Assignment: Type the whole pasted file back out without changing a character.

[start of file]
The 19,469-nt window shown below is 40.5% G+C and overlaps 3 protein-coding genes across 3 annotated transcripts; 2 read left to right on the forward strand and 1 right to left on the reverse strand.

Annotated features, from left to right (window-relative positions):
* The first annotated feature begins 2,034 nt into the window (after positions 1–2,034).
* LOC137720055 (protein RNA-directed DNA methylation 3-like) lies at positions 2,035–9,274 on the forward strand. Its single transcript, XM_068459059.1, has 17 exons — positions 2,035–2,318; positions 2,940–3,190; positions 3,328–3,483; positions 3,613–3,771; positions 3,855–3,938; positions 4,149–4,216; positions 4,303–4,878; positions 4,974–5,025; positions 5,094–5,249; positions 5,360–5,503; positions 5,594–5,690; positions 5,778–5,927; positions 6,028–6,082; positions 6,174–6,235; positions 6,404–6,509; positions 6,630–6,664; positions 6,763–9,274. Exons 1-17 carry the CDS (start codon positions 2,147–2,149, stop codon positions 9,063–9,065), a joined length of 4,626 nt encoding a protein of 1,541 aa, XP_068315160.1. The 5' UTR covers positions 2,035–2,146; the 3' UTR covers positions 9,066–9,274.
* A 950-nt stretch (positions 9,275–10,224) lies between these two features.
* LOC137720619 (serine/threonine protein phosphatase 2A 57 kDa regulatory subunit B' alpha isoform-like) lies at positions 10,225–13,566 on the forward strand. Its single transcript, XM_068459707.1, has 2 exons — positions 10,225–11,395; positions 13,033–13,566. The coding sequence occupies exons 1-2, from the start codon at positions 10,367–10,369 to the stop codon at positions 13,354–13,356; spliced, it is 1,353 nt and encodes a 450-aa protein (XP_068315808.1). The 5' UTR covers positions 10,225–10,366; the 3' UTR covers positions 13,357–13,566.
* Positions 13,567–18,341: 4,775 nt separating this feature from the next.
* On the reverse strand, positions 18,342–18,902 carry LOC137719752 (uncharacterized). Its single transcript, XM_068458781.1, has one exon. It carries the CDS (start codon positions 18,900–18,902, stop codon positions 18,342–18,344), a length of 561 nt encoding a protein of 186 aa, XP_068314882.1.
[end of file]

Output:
The 19,469-nt window shown below is 40.5% G+C and overlaps 3 protein-coding genes across 3 annotated transcripts; 2 read left to right on the forward strand and 1 right to left on the reverse strand.

Annotated features, from left to right (window-relative positions):
* The first annotated feature begins 2,034 nt into the window (after positions 1–2,034).
* LOC137720055 (protein RNA-directed DNA methylation 3-like) lies at positions 2,035–9,274 on the forward strand. Its single transcript, XM_068459059.1, has 17 exons — positions 2,035–2,318; positions 2,940–3,190; positions 3,328–3,483; positions 3,613–3,771; positions 3,855–3,938; positions 4,149–4,216; positions 4,303–4,878; positions 4,974–5,025; positions 5,094–5,249; positions 5,360–5,503; positions 5,594–5,690; positions 5,778–5,927; positions 6,028–6,082; positions 6,174–6,235; positions 6,404–6,509; positions 6,630–6,664; positions 6,763–9,274. Exons 1-17 carry the CDS (start codon positions 2,147–2,149, stop codon positions 9,063–9,065), a joined length of 4,626 nt encoding a protein of 1,541 aa, XP_068315160.1. The 5' UTR covers positions 2,035–2,146; the 3' UTR covers positions 9,066–9,274.
* A 950-nt stretch (positions 9,275–10,224) lies between these two features.
* LOC137720619 (serine/threonine protein phosphatase 2A 57 kDa regulatory subunit B' alpha isoform-like) lies at positions 10,225–13,566 on the forward strand. Its single transcript, XM_068459707.1, has 2 exons — positions 10,225–11,395; positions 13,033–13,566. The coding sequence occupies exons 1-2, from the start codon at positions 10,367–10,369 to the stop codon at positions 13,354–13,356; spliced, it is 1,353 nt and encodes a 450-aa protein (XP_068315808.1). The 5' UTR covers positions 10,225–10,366; the 3' UTR covers positions 13,357–13,566.
* Positions 13,567–18,341: 4,775 nt separating this feature from the next.
* On the reverse strand, positions 18,342–18,902 carry LOC137719752 (uncharacterized). Its single transcript, XM_068458781.1, has one exon. It carries the CDS (start codon positions 18,900–18,902, stop codon positions 18,342–18,344), a length of 561 nt encoding a protein of 186 aa, XP_068314882.1.